Football comes home to the Yorkshire city that wrote the rule book

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They are a century-and-a-half old, but they set the tone for modern football, so the appearance in their home city yesterday of a copy of the Sheffield Rules was the sort of homecoming the game loves.

The document has gone on display at Sheffield Central Library, just 25, just yards from the former Adelphi Hotel, where it was written and where the Crucible Theatre now stands.

KICK OFF: Sheffield-based BBC sports presenter Dan Walker at the Football Treasures exhibition, which hails the city as the 'true home' of football. PIC: Marie Caley

KICK OFF: Sheffield-based BBC sports presenter Dan Walker at the Football Treasures exhibition, which hails the city as the 'true home' of football. PIC: Marie Caley

It is part of a Football Treasures exhibition, arranged as part of a growing initiative to market the city as the “true home of football”.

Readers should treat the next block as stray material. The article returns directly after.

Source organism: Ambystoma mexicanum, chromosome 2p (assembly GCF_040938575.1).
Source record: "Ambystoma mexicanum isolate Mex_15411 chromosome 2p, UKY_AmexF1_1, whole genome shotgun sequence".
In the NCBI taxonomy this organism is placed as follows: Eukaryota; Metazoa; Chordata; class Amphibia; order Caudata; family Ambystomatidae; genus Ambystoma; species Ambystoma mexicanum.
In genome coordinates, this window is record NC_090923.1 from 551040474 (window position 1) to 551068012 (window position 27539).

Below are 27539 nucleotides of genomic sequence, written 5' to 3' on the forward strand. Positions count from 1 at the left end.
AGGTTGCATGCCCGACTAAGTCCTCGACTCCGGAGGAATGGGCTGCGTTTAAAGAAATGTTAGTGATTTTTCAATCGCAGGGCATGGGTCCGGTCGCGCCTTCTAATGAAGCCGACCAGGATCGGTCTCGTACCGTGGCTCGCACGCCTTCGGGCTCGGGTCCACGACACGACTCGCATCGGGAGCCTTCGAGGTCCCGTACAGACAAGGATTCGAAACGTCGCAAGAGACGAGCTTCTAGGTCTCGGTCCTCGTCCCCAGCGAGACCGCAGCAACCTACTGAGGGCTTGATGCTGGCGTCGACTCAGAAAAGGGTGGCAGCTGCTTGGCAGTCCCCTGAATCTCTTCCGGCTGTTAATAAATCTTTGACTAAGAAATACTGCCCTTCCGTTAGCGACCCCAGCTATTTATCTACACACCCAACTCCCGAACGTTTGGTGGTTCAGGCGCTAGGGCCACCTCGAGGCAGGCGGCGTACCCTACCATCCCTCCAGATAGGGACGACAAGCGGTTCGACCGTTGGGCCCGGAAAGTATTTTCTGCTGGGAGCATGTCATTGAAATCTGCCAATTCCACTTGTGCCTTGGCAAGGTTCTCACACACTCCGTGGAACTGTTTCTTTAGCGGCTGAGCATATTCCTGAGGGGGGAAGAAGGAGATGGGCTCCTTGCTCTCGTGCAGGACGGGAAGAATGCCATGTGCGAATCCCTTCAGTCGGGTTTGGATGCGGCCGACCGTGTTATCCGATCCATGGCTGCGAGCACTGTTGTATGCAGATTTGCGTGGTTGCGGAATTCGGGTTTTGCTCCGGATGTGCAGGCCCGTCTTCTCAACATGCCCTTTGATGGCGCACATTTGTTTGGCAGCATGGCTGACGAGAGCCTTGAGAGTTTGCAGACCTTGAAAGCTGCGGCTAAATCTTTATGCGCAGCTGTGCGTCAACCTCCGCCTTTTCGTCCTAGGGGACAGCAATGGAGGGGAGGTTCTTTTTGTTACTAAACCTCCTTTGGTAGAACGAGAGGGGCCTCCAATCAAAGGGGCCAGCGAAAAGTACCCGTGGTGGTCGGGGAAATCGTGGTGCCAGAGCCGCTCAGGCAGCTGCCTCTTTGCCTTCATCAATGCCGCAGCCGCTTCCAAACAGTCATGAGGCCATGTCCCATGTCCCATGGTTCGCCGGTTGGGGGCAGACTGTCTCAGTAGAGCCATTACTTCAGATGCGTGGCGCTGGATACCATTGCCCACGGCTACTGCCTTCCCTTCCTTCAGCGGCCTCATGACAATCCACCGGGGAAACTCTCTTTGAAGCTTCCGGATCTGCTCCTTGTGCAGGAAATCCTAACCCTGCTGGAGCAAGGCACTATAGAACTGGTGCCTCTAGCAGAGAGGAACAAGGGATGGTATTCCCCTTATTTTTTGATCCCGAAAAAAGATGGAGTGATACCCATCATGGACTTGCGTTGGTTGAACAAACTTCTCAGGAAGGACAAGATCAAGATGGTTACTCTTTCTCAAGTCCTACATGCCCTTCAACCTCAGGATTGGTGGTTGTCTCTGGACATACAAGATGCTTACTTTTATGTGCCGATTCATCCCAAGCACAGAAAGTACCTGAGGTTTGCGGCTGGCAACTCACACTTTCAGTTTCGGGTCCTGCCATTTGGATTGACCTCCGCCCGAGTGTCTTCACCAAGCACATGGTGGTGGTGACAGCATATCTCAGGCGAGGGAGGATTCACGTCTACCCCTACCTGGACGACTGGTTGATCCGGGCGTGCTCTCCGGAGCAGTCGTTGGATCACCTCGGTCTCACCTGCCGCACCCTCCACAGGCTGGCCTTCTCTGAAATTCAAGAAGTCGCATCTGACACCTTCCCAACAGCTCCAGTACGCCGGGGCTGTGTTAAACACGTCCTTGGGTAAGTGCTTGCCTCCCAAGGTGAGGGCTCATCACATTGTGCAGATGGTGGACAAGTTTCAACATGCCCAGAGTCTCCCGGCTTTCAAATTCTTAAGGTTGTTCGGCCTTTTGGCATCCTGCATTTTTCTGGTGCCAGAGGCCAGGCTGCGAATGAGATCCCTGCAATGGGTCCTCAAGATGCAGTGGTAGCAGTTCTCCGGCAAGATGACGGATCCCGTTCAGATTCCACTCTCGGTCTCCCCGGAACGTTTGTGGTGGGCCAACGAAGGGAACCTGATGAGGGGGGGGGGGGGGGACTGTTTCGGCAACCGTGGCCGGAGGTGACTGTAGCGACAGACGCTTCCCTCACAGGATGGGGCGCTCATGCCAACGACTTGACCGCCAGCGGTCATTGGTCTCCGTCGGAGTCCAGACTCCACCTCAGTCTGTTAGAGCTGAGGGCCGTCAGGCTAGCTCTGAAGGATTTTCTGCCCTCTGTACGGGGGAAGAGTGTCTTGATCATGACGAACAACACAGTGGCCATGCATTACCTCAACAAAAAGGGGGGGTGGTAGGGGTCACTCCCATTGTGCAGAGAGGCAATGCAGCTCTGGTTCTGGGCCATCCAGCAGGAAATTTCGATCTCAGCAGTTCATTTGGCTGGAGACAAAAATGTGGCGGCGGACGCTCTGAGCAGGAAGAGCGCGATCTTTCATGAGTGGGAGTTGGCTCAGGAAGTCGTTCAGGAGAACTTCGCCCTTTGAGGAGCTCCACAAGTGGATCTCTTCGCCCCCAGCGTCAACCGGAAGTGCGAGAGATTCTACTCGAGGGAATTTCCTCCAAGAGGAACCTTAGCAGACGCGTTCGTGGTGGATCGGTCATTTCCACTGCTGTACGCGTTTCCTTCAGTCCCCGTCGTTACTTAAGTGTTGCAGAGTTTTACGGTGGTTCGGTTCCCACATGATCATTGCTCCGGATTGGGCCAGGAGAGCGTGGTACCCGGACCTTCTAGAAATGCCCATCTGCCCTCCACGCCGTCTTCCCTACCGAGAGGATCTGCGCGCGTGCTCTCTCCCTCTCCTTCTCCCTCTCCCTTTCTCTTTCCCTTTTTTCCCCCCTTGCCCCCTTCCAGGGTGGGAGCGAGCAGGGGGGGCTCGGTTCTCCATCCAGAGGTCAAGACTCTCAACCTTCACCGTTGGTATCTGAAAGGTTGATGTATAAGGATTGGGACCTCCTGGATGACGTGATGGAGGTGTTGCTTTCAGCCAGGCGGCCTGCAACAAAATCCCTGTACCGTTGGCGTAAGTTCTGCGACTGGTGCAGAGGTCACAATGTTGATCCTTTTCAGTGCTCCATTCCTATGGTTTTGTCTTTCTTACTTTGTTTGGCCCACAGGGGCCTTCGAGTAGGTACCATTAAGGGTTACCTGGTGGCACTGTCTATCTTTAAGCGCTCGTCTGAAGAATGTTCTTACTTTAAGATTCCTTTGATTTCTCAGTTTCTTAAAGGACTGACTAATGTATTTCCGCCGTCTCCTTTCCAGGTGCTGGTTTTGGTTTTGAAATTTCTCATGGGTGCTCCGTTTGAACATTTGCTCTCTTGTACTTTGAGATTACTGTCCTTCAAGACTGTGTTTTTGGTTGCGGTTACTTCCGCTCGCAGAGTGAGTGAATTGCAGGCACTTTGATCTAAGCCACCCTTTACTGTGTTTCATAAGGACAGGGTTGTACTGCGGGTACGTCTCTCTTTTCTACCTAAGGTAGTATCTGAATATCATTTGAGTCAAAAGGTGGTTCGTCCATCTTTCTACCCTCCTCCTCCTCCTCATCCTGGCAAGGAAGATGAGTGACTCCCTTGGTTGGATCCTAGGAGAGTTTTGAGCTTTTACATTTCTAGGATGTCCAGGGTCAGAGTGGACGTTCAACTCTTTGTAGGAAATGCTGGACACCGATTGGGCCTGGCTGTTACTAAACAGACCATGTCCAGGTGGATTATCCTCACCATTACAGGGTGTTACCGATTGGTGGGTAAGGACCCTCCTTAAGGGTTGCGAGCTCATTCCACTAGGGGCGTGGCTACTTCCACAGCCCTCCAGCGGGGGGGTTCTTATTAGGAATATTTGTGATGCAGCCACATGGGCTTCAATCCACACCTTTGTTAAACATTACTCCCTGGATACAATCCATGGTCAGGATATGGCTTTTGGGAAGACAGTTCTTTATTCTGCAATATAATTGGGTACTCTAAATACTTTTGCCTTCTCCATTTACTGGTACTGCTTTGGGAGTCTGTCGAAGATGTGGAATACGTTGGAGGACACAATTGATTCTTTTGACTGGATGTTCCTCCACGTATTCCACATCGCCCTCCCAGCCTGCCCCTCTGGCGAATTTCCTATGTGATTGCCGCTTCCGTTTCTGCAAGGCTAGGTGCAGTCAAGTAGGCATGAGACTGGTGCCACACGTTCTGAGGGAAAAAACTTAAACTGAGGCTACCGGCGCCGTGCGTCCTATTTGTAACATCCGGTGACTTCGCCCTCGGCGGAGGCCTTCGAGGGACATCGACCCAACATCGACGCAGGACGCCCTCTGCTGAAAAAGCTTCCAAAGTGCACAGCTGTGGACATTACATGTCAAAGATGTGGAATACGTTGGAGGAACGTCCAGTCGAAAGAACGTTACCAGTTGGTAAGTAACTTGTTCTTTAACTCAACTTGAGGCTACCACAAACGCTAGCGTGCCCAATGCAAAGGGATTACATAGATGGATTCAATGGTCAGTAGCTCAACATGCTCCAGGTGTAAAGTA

Its centrepiece is the FA Cup, displayed alongside several of the game’s oldest trophies and the ball with which Brian Deane scored the first goal in the Premier League, for Sheffield United against Manchester United in 1992.

Sheffield FC, which now plays in the Northern Premier League, is recognised as the oldest surviving football club. It continued to play under the Sheffield Rules until 1878.

Coun Mary Lea, the spokeswoman for culture and leisure at Sheffield Council, said: “It’s simply not right that so many people still don’t know about Sheffield’s role in creating the beautiful game as we know it.”